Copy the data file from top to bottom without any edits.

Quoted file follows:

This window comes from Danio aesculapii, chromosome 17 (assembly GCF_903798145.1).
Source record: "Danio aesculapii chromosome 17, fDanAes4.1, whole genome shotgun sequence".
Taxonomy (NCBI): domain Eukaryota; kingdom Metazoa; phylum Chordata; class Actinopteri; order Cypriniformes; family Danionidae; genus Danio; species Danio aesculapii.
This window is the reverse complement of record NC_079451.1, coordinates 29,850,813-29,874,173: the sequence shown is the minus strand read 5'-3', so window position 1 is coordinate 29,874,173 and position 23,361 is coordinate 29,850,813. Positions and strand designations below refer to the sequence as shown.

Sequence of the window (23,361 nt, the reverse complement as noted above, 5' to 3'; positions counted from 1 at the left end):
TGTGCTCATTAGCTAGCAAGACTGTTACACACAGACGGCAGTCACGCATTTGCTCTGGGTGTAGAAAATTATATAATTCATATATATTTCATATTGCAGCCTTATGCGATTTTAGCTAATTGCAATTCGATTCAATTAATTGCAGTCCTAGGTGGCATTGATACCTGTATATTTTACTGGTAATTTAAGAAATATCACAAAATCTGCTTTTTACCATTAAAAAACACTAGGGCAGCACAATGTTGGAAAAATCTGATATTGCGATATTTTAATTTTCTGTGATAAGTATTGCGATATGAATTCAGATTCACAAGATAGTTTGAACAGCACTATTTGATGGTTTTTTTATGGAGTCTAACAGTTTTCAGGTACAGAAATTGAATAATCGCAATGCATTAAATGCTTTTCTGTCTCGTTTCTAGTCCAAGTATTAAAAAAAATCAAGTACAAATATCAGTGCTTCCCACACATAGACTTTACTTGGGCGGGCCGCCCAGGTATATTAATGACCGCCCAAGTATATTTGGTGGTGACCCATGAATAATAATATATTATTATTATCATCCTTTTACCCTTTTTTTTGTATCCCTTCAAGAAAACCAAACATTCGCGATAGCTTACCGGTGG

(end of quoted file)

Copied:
This window comes from Danio aesculapii, chromosome 17 (assembly GCF_903798145.1).
Source record: "Danio aesculapii chromosome 17, fDanAes4.1, whole genome shotgun sequence".
Taxonomy (NCBI): domain Eukaryota; kingdom Metazoa; phylum Chordata; class Actinopteri; order Cypriniformes; family Danionidae; genus Danio; species Danio aesculapii.
This window is the reverse complement of record NC_079451.1, coordinates 29,850,813-29,874,173: the sequence shown is the minus strand read 5'-3', so window position 1 is coordinate 29,874,173 and position 23,361 is coordinate 29,850,813. Positions and strand designations below refer to the sequence as shown.

Sequence of the window (23,361 nt, the reverse complement as noted above, 5' to 3'; positions counted from 1 at the left end):
TGTGCTCATTAGCTAGCAAGACTGTTACACACAGACGGCAGTCACGCATTTGCTCTGGGTGTAGAAAATTATATAATTCATATATATTTCATATTGCAGCCTTATGCGATTTTAGCTAATTGCAATTCGATTCAATTAATTGCAGTCCTAGGTGGCATTGATACCTGTATATTTTACTGGTAATTTAAGAAATATCACAAAATCTGCTTTTTACCATTAAAAAACACTAGGGCAGCACAATGTTGGAAAAATCTGATATTGCGATATTTTAATTTTCTGTGATAAGTATTGCGATATGAATTCAGATTCACAAGATAGTTTGAACAGCACTATTTGATGGTTTTTTTATGGAGTCTAACAGTTTTCAGGTACAGAAATTGAATAATCGCAATGCATTAAATGCTTTTCTGTCTCGTTTCTAGTCCAAGTATTAAAAAAAATCAAGTACAAATATCAGTGCTTCCCACACATAGACTTTACTTGGGCGGGCCGCCCAGGTATATTAATGACCGCCCAAGTATATTTGGTGGTGACCCATGAATAATAATATATTATTATTATCATCCTTTTACCCTTTTTTTTGTATCCCTTCAAGAAAACCAAACATTCGCGATAGCTTACCGGTGG